Jun. 3, 2000
Poem: "Marriage Morning," by Alfred Tennyson (1809-1892).
It's Larry McMurtry’s birthday, born in Wichita Falls, Texas, 1936. He’s the author of books set in hard-scrabble Texas towns: The Last Picture Show (1966), Terms of Endearment (1975); and Lonesome Dove (1985), about the adventures of Gus, Call, and Jake driving 2,000 head of cattle up to Montana, the book that won McMurtry the 1986 Pulitzer Prize. He said, "Because of when and where I grew up, on the Great Plains just as the herding tradition was beginning to lose its vitality, I have been interested all my life in vanishing breeds."
It's the birthday in Newark, New Jersey, 1926, of poet Allen Ginsberg, who in the 1940s fell in with Jack Kerouac and William Burroughs, and formed the nucleus of the Beat writers "Beat" short for "beatific," a term given them by Kerouac. He moved to San Francisco and began work on his poem, "Howl," published in 1956; "Kaddish" followed a few years later. He admitted that his best-known pieces were written while on drugs: "Howl" with peyote, "Kaddish" with amphetamines. Ginsberg later maintained that meditation and yoga were far superior to drugs to raise one's consciousness. Shortly before he died, three years ago, he said he wanted to be remembered as a poet "in the tradition of the old-time American transcendentalist individualism. . . Thoreau, Emerson, Whitman . . . just carrying it on into the 20th century."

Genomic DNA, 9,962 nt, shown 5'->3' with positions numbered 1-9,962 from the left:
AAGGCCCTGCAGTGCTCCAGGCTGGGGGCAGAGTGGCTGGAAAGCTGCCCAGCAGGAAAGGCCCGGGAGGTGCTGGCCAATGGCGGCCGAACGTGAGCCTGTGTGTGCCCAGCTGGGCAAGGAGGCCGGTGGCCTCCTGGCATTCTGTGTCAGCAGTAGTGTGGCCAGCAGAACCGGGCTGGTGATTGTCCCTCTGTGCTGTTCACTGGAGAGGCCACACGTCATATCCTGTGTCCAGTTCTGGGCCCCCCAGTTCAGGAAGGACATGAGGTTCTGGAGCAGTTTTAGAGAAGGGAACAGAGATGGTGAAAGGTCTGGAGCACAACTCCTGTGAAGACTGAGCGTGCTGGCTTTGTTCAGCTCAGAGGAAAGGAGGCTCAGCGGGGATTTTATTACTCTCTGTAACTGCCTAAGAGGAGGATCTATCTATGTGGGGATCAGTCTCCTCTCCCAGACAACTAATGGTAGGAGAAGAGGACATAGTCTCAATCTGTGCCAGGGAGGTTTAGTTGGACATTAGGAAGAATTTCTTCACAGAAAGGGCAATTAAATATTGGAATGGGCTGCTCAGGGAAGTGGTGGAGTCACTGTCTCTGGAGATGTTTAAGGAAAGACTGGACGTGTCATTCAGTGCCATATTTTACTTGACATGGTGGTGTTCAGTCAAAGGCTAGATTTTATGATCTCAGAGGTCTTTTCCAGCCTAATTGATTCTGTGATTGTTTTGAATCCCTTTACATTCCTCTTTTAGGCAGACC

On June 3, 1880, Alexander Graham Bell transmitted the first wireless telephone message on his newly invented photophone. The photophone was like a telephone but it used light instead of electricity to transmit sound. Bell thought this was his greatest invention, far more important than his others, the telephone, telegraph, or phonograph. The problem with it, though, was that a simple thing like a cloudy day killed the line, and it wasn't until fiber-optic communications came along some 90 years later that Bell's invention was fully realized.
It's the birthday of William Hone in Bath, England 1780, the journalist and political reformer, famous in his day for the first exposés of British insane asylums, and for his battles to win writers freedom of speech. Hone was charged with sedition for writing The Political House That Jack Built (1819), and in a landmark case centering on free speech, won his own acquittal, which made him a hero for writers across England.
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